• If everything can be imported and used, the test work and you are satisfied, perform npm unlink --nosave <module_name> on your main projects directory. This will remove the symbolic link.
  • Then run npm unlink to also remove the global link.

Now you have extracted and published Code as NPM package.

React Hook Component Conditional Rendering

The HTML is rerendered after click and displays the chosen content.

We use a stateful variable.

The stateful variable (here, a boolean) is called ‚condition‘ 😉 :

const [condition, setCondition] = useState(false);

The #useEffect method to react on variable state change:

useEffect(() => {
    ...
},[condition]);

The methods for the buttons:

const handleClickSomething01 = () => setCondition(true);
const handleClickSomething02 = () => setCondition(false);

The returned HTML:

if (condition === true) {
    return (
        <div>
            <Button variant="contained" 
                    color="primary" 
                    onClick={handleClickSomething02}>
                Primary
            </Button>
            <Button variant="contained" 
                    color="secondary" 
                    onClick={handleClickSomething01}>
                Secondary
            </Button>CONDITION fullfilled
        </div>
    );
} else {
    return (
        <div>
            <Button variant="contained" 
                    color="primary" 
                    onClick={handleClickSomething02}>
                Primary
            </Button>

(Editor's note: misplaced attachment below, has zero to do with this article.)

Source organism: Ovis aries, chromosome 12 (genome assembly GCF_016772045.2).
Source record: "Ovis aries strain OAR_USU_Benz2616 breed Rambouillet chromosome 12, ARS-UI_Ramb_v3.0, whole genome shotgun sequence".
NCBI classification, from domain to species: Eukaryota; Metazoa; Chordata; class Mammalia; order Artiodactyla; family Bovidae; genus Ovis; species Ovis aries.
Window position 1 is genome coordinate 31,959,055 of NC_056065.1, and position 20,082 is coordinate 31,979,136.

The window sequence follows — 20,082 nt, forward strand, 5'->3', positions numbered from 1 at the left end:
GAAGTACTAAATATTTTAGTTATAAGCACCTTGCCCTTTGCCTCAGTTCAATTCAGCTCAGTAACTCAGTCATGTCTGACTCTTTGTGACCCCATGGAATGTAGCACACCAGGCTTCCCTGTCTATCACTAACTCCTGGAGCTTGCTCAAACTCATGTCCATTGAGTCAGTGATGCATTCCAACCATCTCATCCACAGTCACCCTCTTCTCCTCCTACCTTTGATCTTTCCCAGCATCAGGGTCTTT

<Button variant="contained" 
                    color="secondary" 
                    onClick={handleClickSomething01}>
                Secondary
            </Button>CONDITION not fulfilled
        </div>
    );
}

You will notice that this example uses duplicated code (sort of, a few details differ).
Why did I do this?
I have debugged so many unmaintainable Frontends during the last two decades and nearly always the obstacles where too many detailed conditions in the HTML.

Instead, by using IF/ELSE and clearly depict the HTML without conditional renderings within, the Code will be easier to maintain in the long run.

Of course, this is my personal experience and also a matter of Clean Code paradigms.
In some cases, am using inline conditions, inside the HTML lines, too. But as we Architects like to say: IT DEPENDS 😉




React – use CSS depending on states (change class according to a variable’s state)

For this example I use React Hooks and a Component with a stateful variable.
When the variable is changed, the CSS class is changed accordingly.
The part in the component is automatically re-rendered on the fly.

//The variable is called 'active'. 
//This is an example. Choose any name.
const [active, setActive] = useState(0);

We use the constant #getStyle to return a CSS class name based on the variable.

    const getStyle = (input) => {
        if (input === active){
            // This example is freely chosen. 
            //button-active is the CSS class' name